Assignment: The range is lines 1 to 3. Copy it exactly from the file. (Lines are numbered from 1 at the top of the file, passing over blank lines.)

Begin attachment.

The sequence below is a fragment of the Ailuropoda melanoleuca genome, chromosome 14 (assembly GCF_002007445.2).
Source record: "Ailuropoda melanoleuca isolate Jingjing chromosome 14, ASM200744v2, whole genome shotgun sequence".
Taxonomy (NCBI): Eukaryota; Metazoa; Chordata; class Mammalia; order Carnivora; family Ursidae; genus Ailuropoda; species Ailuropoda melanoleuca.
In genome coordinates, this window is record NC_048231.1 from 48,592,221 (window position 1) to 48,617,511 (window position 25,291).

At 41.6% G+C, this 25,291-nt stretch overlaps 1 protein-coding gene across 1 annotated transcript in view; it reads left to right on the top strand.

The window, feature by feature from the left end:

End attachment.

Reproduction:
The sequence below is a fragment of the Ailuropoda melanoleuca genome, chromosome 14 (assembly GCF_002007445.2).
Source record: "Ailuropoda melanoleuca isolate Jingjing chromosome 14, ASM200744v2, whole genome shotgun sequence".
Taxonomy (NCBI): Eukaryota; Metazoa; Chordata; class Mammalia; order Carnivora; family Ursidae; genus Ailuropoda; species Ailuropoda melanoleuca.